Silhouette of dancer holding a mirror

Silhouettes, Butoh & Rebellious Daughters

When I cut silhouette no 4, of my then 6-month old daughter Taz, it never occurred to me that just 6 years later she would turn around and cut one of me!

Still less did it occur to me that, as the accomplished young woman she is today, cutting silhouettes would be just one of her wide portfolio of performance-art projects. Principal among these is the little-known Japanese art of Butoh, which Taz spent six years studying in Japan before bringing it home to London.

Butoh, is that dance?

Often staged as a solo dance, Butoh seems to combine elements of performance art, dance and meditation with extreme costumes and generally provocative approach to life. It is deeply fascinating, edgy, often slow moving, occasionally uncomfortable to watch, but always thought provoking and challenging. The audience is taken on an emotional journey by the dancer who plays with their human empathy, leading them forward with tiniest of gestures: perhaps the turn of a finger combined with an improbable stance. By the end they are left feeling as if they performed all the movements themselves, with their own body.

I’ve become very taken with it. One of the reasons I like butoh so much is the interesting shapes the dancers contort themselves into. They make great silhouettes!

Butoh Silhouettes

These silhouettes were made from the publicity information put out by Taz. They are essentially cut from some of photos I liked best (or which seemed to lend themselves best to silhouette). They were cut with scissors from back paper before being scanned to make these simple black images.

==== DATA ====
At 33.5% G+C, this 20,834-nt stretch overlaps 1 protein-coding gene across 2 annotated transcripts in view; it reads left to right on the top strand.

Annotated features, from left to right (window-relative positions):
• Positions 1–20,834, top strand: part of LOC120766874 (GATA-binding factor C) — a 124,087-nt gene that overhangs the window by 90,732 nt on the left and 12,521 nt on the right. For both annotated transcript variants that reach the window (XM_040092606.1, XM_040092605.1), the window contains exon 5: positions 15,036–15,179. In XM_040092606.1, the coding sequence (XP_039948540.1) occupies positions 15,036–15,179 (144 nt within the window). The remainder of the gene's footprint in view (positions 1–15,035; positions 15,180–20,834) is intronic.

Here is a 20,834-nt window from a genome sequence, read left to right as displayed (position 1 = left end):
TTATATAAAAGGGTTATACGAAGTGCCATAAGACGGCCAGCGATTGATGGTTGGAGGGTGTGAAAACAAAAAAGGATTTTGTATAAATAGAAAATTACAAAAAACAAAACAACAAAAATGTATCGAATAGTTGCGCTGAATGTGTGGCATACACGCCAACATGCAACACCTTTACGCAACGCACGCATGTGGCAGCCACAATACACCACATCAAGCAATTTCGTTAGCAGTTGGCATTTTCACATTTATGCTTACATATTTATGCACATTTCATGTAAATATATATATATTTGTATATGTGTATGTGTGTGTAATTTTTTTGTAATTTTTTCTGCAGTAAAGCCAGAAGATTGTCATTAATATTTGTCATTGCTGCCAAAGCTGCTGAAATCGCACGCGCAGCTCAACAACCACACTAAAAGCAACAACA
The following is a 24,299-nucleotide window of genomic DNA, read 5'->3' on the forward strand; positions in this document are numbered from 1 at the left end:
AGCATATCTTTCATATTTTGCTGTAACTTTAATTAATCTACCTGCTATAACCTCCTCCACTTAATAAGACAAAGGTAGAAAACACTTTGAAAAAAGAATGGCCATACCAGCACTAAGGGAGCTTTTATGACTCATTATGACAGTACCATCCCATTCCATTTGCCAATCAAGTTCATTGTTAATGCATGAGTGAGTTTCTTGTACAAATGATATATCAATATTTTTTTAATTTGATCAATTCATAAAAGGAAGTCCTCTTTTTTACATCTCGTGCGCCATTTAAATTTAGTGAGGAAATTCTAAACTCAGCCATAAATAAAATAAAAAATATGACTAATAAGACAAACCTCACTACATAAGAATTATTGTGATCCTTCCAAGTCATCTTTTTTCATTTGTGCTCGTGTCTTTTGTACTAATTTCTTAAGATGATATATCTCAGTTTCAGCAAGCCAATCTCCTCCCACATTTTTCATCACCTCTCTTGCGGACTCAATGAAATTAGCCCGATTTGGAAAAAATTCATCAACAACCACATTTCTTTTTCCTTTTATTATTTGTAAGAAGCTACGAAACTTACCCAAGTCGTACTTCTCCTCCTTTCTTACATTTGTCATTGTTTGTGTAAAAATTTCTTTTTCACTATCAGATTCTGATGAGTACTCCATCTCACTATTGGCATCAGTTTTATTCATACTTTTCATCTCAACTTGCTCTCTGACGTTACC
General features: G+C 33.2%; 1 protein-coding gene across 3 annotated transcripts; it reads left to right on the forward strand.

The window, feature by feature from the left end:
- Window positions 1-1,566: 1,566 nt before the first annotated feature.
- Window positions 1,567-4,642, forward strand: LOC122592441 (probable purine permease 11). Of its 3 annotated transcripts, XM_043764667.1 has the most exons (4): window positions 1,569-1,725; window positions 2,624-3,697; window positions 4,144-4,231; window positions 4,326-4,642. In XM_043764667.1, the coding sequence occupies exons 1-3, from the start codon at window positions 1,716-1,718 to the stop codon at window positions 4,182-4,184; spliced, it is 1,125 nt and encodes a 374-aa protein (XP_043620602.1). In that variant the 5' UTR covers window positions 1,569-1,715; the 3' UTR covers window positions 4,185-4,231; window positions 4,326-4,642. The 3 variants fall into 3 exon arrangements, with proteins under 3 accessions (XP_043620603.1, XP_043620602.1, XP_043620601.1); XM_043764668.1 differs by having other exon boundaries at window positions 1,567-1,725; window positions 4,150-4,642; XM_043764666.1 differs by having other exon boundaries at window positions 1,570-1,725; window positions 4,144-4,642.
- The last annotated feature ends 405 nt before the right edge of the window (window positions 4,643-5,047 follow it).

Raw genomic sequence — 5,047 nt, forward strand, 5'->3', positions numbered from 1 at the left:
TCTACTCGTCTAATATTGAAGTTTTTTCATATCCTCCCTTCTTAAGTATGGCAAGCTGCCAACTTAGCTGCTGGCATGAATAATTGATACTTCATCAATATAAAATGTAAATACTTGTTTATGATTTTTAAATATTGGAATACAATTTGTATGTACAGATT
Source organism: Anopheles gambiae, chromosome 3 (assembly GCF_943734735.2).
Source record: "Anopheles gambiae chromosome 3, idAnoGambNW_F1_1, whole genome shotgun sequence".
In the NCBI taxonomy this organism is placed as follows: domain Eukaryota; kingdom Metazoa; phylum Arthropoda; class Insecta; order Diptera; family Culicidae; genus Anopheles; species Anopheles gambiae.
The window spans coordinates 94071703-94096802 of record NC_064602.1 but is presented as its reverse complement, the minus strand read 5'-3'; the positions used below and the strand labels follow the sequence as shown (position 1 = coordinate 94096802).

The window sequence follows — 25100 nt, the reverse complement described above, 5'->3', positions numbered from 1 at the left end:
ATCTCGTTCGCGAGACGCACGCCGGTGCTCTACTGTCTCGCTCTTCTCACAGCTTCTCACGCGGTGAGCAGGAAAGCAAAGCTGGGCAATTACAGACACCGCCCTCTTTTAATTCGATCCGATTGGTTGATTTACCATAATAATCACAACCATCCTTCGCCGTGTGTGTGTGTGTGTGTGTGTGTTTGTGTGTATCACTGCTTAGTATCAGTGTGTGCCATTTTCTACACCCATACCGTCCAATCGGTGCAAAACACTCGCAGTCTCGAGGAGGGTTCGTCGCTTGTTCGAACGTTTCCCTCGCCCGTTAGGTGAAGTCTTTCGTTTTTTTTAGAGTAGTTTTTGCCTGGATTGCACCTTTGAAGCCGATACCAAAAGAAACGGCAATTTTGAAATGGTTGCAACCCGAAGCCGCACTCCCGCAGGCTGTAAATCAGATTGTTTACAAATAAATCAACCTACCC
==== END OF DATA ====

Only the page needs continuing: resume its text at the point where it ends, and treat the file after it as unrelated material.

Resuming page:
Early Silhouettes

Silhouette of a young girl with golden border
My silhouette no 4 (the fourth I ever made) of Taz when she was 6 months old
Paper cutting with caption in pencil: Dad's silhouette Love from Natasha 1995
and the silhouette Taz cut of me 6 years later

Rebellious Bodies

About a year ago Taz began talking about wanting to stage an international festival of Butoh in London, inviting performers of international stature from Japan, Europe and America. She felt the little-known art of Butoh was ripe for introduction to a UK audience.

Sounds ambitious? Good luck with that, I thought.

Within a few short months she had assembled a team around her, began talking to various venues around London and obtained funding from the Japanese Agency for Cultural Affairs. Next she embarked on a grant application to Arts Council England, immediately successful, and began booking her dream list of Performers.

The result is the Rebellious Bodies Festival, which took place in November, travelling not just to London but also to Birmingham, Newcastle and even Jersey.

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5 months ago

These are fabulous!

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